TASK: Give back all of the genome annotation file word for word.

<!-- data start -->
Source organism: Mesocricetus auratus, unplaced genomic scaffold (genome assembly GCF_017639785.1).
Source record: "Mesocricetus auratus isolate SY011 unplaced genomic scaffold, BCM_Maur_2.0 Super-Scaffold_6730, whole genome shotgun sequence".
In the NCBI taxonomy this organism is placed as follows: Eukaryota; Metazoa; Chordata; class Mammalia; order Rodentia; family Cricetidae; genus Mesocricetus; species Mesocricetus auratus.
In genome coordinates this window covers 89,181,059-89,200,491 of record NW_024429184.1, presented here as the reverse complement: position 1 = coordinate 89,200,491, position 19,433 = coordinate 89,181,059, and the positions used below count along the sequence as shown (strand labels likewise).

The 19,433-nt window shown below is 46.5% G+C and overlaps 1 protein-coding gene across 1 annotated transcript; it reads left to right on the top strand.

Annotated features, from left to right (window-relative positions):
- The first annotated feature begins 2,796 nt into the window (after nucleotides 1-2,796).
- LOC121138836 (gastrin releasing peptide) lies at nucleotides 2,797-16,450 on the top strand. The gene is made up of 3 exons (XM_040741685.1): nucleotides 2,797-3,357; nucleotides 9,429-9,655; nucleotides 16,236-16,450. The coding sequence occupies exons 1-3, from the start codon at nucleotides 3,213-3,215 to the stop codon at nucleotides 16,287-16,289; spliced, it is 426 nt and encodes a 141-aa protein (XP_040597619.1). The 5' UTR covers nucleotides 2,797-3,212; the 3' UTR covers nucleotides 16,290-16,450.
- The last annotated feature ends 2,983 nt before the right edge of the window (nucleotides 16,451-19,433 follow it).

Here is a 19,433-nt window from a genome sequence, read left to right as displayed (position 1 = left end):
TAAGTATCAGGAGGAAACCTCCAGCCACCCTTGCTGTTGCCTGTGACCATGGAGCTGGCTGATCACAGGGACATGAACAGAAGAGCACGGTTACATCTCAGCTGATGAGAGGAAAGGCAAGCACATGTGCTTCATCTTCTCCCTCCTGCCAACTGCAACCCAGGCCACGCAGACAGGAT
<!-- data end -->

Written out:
Source organism: Mesocricetus auratus, unplaced genomic scaffold (genome assembly GCF_017639785.1).
Source record: "Mesocricetus auratus isolate SY011 unplaced genomic scaffold, BCM_Maur_2.0 Super-Scaffold_6730, whole genome shotgun sequence".
In the NCBI taxonomy this organism is placed as follows: Eukaryota; Metazoa; Chordata; class Mammalia; order Rodentia; family Cricetidae; genus Mesocricetus; species Mesocricetus auratus.
In genome coordinates this window covers 89,181,059-89,200,491 of record NW_024429184.1, presented here as the reverse complement: position 1 = coordinate 89,200,491, position 19,433 = coordinate 89,181,059, and the positions used below count along the sequence as shown (strand labels likewise).

The 19,433-nt window shown below is 46.5% G+C and overlaps 1 protein-coding gene across 1 annotated transcript; it reads left to right on the top strand.

Annotated features, from left to right (window-relative positions):
- The first annotated feature begins 2,796 nt into the window (after nucleotides 1-2,796).
- LOC121138836 (gastrin releasing peptide) lies at nucleotides 2,797-16,450 on the top strand. The gene is made up of 3 exons (XM_040741685.1): nucleotides 2,797-3,357; nucleotides 9,429-9,655; nucleotides 16,236-16,450. The coding sequence occupies exons 1-3, from the start codon at nucleotides 3,213-3,215 to the stop codon at nucleotides 16,287-16,289; spliced, it is 426 nt and encodes a 141-aa protein (XP_040597619.1). The 5' UTR covers nucleotides 2,797-3,212; the 3' UTR covers nucleotides 16,290-16,450.
- The last annotated feature ends 2,983 nt before the right edge of the window (nucleotides 16,451-19,433 follow it).

Here is a 19,433-nt window from a genome sequence, read left to right as displayed (position 1 = left end):
TAAGTATCAGGAGGAAACCTCCAGCCACCCTTGCTGTTGCCTGTGACCATGGAGCTGGCTGATCACAGGGACATGAACAGAAGAGCACGGTTACATCTCAGCTGATGAGAGGAAAGGCAAGCACATGTGCTTCATCTTCTCCCTCCTGCCAACTGCAACCCAGGCCACGCAGACAGGAT